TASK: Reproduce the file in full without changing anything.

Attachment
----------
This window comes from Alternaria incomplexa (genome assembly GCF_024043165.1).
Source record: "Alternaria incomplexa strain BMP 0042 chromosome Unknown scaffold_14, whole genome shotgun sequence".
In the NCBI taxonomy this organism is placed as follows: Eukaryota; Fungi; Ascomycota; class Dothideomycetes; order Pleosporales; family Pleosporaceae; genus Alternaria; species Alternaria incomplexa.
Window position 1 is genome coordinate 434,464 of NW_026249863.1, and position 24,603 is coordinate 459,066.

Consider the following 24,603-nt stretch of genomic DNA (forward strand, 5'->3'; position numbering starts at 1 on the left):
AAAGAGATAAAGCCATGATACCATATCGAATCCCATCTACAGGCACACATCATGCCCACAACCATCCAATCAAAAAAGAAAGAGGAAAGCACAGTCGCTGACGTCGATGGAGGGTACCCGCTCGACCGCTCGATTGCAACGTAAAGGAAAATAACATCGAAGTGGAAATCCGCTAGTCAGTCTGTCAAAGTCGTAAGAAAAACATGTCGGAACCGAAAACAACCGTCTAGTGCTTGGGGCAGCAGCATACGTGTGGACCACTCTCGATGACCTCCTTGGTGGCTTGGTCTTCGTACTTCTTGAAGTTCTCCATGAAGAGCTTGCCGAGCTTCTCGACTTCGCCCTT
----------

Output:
This window comes from Alternaria incomplexa (genome assembly GCF_024043165.1).
Source record: "Alternaria incomplexa strain BMP 0042 chromosome Unknown scaffold_14, whole genome shotgun sequence".
In the NCBI taxonomy this organism is placed as follows: Eukaryota; Fungi; Ascomycota; class Dothideomycetes; order Pleosporales; family Pleosporaceae; genus Alternaria; species Alternaria incomplexa.
Window position 1 is genome coordinate 434,464 of NW_026249863.1, and position 24,603 is coordinate 459,066.

Consider the following 24,603-nt stretch of genomic DNA (forward strand, 5'->3'; position numbering starts at 1 on the left):
AAAGAGATAAAGCCATGATACCATATCGAATCCCATCTACAGGCACACATCATGCCCACAACCATCCAATCAAAAAAGAAAGAGGAAAGCACAGTCGCTGACGTCGATGGAGGGTACCCGCTCGACCGCTCGATTGCAACGTAAAGGAAAATAACATCGAAGTGGAAATCCGCTAGTCAGTCTGTCAAAGTCGTAAGAAAAACATGTCGGAACCGAAAACAACCGTCTAGTGCTTGGGGCAGCAGCATACGTGTGGACCACTCTCGATGACCTCCTTGGTGGCTTGGTCTTCGTACTTCTTGAAGTTCTCCATGAAGAGCTTGCCGAGCTTCTCGACTTCGCCCTT